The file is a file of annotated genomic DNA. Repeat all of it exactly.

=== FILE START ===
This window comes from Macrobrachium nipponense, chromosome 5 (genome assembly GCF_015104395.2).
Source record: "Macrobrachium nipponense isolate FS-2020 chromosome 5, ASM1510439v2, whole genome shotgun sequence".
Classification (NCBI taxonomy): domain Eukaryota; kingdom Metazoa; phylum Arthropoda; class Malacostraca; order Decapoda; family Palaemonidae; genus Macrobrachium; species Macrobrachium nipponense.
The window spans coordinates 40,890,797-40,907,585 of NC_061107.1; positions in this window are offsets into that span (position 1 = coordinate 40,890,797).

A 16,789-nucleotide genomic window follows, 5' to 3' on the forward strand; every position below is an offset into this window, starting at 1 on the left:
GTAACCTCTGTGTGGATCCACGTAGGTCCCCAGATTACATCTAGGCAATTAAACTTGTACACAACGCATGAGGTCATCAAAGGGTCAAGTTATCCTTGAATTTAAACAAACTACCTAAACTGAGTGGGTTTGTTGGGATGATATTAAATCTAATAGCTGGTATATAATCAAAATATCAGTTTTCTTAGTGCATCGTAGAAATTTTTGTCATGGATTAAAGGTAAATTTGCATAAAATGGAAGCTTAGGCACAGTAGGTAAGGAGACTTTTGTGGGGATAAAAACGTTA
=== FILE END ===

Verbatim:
This window comes from Macrobrachium nipponense, chromosome 5 (genome assembly GCF_015104395.2).
Source record: "Macrobrachium nipponense isolate FS-2020 chromosome 5, ASM1510439v2, whole genome shotgun sequence".
Classification (NCBI taxonomy): domain Eukaryota; kingdom Metazoa; phylum Arthropoda; class Malacostraca; order Decapoda; family Palaemonidae; genus Macrobrachium; species Macrobrachium nipponense.
The window spans coordinates 40,890,797-40,907,585 of NC_061107.1; positions in this window are offsets into that span (position 1 = coordinate 40,890,797).

A 16,789-nucleotide genomic window follows, 5' to 3' on the forward strand; every position below is an offset into this window, starting at 1 on the left:
GTAACCTCTGTGTGGATCCACGTAGGTCCCCAGATTACATCTAGGCAATTAAACTTGTACACAACGCATGAGGTCATCAAAGGGTCAAGTTATCCTTGAATTTAAACAAACTACCTAAACTGAGTGGGTTTGTTGGGATGATATTAAATCTAATAGCTGGTATATAATCAAAATATCAGTTTTCTTAGTGCATCGTAGAAATTTTTGTCATGGATTAAAGGTAAATTTGCATAAAATGGAAGCTTAGGCACAGTAGGTAAGGAGACTTTTGTGGGGATAAAAACGTTA